Depression on its own doesn’t nuke relationships. It kills communication

Why do the depressed fail at relationships? Communication breakdown. A Stanford psychologist identifies 4 telltale signs

depressionfemale.jpgSOUL’S CODE —  A smattering of reports have linked suicides to people who are losing their homes, or reeling from steep losses in financial markets.

For most of us, depression won’t be a life-threatening issue — but it will threaten the fabric of our marriages and relationships.

The latest research shows that fully one-fifth of all of us in the U.S. will suffer clincial depression at some point in our lives. As the Great American Recession . . . that began in December, 2007 heads into its second year, we may be heading for the highest concentration of mass depression since the United States became a superpower.

bio_wiveka.jpgIt’s not that depression in its own right kills relationships, suggests Wiveka Ramel (right) , a star Stanford psychologist. It’s that depression neutron-bombs communication, which in turn, does-in the relationship. The rule applies equally to work partners and intimate partners.

Given the deep penetration of depression in these times, we are each bound to have someone in our circle who is suffering from the affliction — maybe even ourselves?

Her premise: depressed people inexorably seek out relationships that verify their negative view of themselves.

No one consciously wants pain, so this happens on auto-pilot. The depressed person’s secret self-image often sounds like this:

A) I’m a failure.
B) I don’t deserve attention, affection, acceptance or success.
C) If Barack Obama’s mantra is, “Yes, we can,” the depressed person’s goes, “No, I can’t!” He or she is wracked by self-doubt and a sense of hopelessness.

If that isn’t bad enough, Ramel pinpointed four patterns of communication that are guaranteed to generate negative feedback:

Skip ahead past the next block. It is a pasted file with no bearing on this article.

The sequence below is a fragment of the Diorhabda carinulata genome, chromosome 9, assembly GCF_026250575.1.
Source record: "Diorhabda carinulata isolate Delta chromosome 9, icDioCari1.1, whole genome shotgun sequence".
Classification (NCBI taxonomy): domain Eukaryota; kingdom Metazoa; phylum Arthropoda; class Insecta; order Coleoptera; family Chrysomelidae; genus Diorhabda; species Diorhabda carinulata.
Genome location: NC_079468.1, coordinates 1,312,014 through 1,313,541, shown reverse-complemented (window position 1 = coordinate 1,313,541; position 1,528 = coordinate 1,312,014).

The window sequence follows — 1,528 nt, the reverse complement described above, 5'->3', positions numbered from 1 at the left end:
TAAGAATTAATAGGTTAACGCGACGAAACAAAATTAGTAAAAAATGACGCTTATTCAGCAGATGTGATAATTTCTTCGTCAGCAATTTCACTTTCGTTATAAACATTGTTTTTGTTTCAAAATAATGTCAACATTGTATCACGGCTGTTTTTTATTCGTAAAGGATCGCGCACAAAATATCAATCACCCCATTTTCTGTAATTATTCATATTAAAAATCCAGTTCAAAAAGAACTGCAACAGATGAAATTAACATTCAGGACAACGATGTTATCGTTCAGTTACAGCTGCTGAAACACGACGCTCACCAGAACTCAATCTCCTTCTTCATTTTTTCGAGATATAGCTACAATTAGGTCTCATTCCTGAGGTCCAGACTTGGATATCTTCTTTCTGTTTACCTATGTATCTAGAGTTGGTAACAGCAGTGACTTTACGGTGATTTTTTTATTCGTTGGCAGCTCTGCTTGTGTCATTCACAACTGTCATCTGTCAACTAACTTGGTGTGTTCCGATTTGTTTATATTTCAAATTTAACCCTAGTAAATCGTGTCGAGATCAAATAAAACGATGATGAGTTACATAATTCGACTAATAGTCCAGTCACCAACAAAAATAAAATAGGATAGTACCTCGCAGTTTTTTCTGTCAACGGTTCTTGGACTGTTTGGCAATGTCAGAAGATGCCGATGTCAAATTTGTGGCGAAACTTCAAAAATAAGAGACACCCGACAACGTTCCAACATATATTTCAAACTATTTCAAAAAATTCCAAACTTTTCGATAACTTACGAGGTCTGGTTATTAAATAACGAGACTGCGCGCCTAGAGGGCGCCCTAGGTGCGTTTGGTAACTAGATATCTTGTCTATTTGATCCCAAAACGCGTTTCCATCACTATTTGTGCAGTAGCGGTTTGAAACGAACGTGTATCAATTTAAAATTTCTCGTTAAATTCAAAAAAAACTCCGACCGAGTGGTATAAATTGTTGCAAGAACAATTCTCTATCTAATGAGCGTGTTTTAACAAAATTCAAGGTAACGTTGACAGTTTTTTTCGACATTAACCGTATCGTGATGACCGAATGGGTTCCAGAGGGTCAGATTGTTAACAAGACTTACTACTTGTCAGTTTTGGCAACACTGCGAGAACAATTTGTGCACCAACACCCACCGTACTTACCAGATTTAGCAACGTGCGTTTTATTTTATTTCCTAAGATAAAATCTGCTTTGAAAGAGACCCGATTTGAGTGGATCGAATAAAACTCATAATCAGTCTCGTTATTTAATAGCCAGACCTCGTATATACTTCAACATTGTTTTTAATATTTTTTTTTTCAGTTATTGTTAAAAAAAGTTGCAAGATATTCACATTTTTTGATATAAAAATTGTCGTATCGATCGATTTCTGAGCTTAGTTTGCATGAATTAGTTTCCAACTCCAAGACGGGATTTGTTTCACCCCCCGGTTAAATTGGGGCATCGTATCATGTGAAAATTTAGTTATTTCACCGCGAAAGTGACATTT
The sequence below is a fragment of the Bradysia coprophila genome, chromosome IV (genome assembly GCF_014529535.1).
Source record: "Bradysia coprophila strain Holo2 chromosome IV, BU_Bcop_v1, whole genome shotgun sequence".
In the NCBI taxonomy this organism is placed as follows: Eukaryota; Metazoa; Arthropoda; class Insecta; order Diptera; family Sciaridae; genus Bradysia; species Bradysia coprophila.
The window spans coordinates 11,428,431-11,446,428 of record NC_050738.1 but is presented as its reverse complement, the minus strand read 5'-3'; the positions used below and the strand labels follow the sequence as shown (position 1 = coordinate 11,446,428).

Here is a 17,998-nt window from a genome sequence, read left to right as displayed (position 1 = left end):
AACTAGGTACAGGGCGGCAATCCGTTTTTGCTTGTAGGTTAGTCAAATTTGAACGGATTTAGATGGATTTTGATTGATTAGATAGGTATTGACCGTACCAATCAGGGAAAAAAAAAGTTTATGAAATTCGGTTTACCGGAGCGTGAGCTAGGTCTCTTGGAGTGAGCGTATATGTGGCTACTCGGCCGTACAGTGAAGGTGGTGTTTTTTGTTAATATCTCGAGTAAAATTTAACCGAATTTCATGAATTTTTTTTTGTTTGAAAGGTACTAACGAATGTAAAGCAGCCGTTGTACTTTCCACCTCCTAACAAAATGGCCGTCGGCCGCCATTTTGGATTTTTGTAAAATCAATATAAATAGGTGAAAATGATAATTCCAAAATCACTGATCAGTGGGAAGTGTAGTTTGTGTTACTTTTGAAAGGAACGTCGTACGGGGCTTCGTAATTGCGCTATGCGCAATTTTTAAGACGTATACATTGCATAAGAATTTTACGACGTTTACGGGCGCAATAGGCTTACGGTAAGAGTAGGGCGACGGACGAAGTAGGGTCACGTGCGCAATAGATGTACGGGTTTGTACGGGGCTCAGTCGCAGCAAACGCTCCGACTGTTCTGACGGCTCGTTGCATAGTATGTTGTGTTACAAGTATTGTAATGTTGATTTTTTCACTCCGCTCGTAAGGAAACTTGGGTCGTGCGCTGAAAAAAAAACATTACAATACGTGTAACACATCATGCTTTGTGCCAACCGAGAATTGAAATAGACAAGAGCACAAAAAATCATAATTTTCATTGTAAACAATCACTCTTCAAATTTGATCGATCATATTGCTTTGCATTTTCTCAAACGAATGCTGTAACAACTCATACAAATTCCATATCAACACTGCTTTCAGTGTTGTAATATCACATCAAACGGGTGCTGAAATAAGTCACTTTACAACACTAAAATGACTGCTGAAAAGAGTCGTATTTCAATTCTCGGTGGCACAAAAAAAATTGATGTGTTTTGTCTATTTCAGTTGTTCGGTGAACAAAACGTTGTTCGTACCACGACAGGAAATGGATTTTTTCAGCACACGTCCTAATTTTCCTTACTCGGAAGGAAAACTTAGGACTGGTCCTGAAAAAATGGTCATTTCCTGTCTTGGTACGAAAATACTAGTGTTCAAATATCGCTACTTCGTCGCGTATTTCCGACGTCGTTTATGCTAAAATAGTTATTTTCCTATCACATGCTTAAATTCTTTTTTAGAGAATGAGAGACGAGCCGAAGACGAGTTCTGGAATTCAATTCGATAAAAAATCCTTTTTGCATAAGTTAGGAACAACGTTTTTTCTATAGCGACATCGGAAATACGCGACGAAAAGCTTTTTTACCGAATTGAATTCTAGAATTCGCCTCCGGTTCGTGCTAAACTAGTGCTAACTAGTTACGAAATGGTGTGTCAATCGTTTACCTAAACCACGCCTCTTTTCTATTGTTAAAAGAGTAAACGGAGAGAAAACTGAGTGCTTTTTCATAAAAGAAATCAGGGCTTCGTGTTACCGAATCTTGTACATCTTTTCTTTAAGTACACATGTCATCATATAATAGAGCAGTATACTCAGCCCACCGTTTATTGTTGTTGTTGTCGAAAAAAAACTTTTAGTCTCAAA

1. A depressed partner avoids conflict, shies away from clearing the air or acting assertively, and engages in “blame maintenance.”
  2. Even while he or she privately believes that they have failed to live up to expectations, they excessively seeks reassurance over the smallest things.
  3. When you do give them positive feedback, they discount it because it doesn’t correlate to their low self-esteem and unlovability
  4. After a while, the partner or friend of the depressed person will reciprocate that rigidity with a negative view that discounts the afflicted even when he or she does display self-motivation.

Unfortunately, all of these behaviors combine into a vicious cycle that reinforces the subject’s depression, and deepens their isolation. “Common themes across these processes include inflexible views of self and others,” says Ramel, “and rigid preferences for predictability and familiarity at the cost of inquiry and expansion of self-view.”

Or as Franz Kafka (left) said: The sick drive away the healthy; and the healthy drive away the sick.

From meditation groups and one-on-one therapy to church socials and AA meetings, personal connection is the best buffer against depression, says Ramel. These settings promote self-motivation; compassion for oneself and others; and psychological flexibility.

What’s cool about Ramel, who is from Sweden, is that she did her doctoral degree in clinical psych but she is thoroughly Buddhist in her approach.

Her favorite fix for a relationship depressed by depression is Acceptance and Commitment Therapy (ACT). It invites the depressed to amplify his or her values, expand their capacity for compassion, diffuse circular-thinking and rumination  —  and clarify ways of landing on reality.

Here is a scientific study that Ramel co-authored on one flavor of ACT: The Effects of Mindfulness Meditation on Cognitive Processes and Affects in Patients with Past Depression.

Since we at Soul’s Code declare that everyone’s a guru, turning around depression can be even simpler: hang out with friends and invest time with people who value you.

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9 Responses to “Depression on its own doesn’t nuke relationships. It kills communication”

  1. The Object Relations School of psychology would go a step further. They would say that the depressed person who enters a relationship/partnership with a healthy/normal person will unconsciously bend the dynamic between he/she and the Other to manifest what you describe in this psycho-dynamic profile.

    This is the stuff of D. W. Winnicott, and in secular self-help school, Maggie Scarfe: